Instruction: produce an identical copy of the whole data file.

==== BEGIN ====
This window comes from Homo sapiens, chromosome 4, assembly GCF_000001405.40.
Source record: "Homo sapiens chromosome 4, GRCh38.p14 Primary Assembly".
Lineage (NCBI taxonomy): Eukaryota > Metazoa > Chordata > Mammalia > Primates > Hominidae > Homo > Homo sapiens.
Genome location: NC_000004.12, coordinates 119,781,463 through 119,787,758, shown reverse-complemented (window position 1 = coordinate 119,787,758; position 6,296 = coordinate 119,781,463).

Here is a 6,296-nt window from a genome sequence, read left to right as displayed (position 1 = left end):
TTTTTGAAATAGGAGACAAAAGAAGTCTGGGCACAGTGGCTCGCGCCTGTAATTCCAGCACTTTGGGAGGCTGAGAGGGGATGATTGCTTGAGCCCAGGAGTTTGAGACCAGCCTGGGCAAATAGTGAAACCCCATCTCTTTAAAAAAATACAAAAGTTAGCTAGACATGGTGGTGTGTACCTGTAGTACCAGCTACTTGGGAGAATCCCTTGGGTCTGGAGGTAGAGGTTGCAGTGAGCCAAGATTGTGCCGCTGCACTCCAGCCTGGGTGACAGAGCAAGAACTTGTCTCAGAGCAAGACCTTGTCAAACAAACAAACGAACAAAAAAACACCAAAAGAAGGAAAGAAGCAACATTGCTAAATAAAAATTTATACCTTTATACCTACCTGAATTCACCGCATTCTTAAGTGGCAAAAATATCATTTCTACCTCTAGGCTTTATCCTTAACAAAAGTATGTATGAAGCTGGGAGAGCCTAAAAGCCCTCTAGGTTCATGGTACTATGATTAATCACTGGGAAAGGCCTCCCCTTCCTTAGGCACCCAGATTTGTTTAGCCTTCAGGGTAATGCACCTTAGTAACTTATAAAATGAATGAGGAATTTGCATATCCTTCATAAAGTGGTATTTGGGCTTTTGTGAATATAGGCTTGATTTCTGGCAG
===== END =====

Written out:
This window comes from Homo sapiens, chromosome 4, assembly GCF_000001405.40.
Source record: "Homo sapiens chromosome 4, GRCh38.p14 Primary Assembly".
Lineage (NCBI taxonomy): Eukaryota > Metazoa > Chordata > Mammalia > Primates > Hominidae > Homo > Homo sapiens.
Genome location: NC_000004.12, coordinates 119,781,463 through 119,787,758, shown reverse-complemented (window position 1 = coordinate 119,787,758; position 6,296 = coordinate 119,781,463).

Here is a 6,296-nt window from a genome sequence, read left to right as displayed (position 1 = left end):
TTTTTGAAATAGGAGACAAAAGAAGTCTGGGCACAGTGGCTCGCGCCTGTAATTCCAGCACTTTGGGAGGCTGAGAGGGGATGATTGCTTGAGCCCAGGAGTTTGAGACCAGCCTGGGCAAATAGTGAAACCCCATCTCTTTAAAAAAATACAAAAGTTAGCTAGACATGGTGGTGTGTACCTGTAGTACCAGCTACTTGGGAGAATCCCTTGGGTCTGGAGGTAGAGGTTGCAGTGAGCCAAGATTGTGCCGCTGCACTCCAGCCTGGGTGACAGAGCAAGAACTTGTCTCAGAGCAAGACCTTGTCAAACAAACAAACGAACAAAAAAACACCAAAAGAAGGAAAGAAGCAACATTGCTAAATAAAAATTTATACCTTTATACCTACCTGAATTCACCGCATTCTTAAGTGGCAAAAATATCATTTCTACCTCTAGGCTTTATCCTTAACAAAAGTATGTATGAAGCTGGGAGAGCCTAAAAGCCCTCTAGGTTCATGGTACTATGATTAATCACTGGGAAAGGCCTCCCCTTCCTTAGGCACCCAGATTTGTTTAGCCTTCAGGGTAATGCACCTTAGTAACTTATAAAATGAATGAGGAATTTGCATATCCTTCATAAAGTGGTATTTGGGCTTTTGTGAATATAGGCTTGATTTCTGGCAG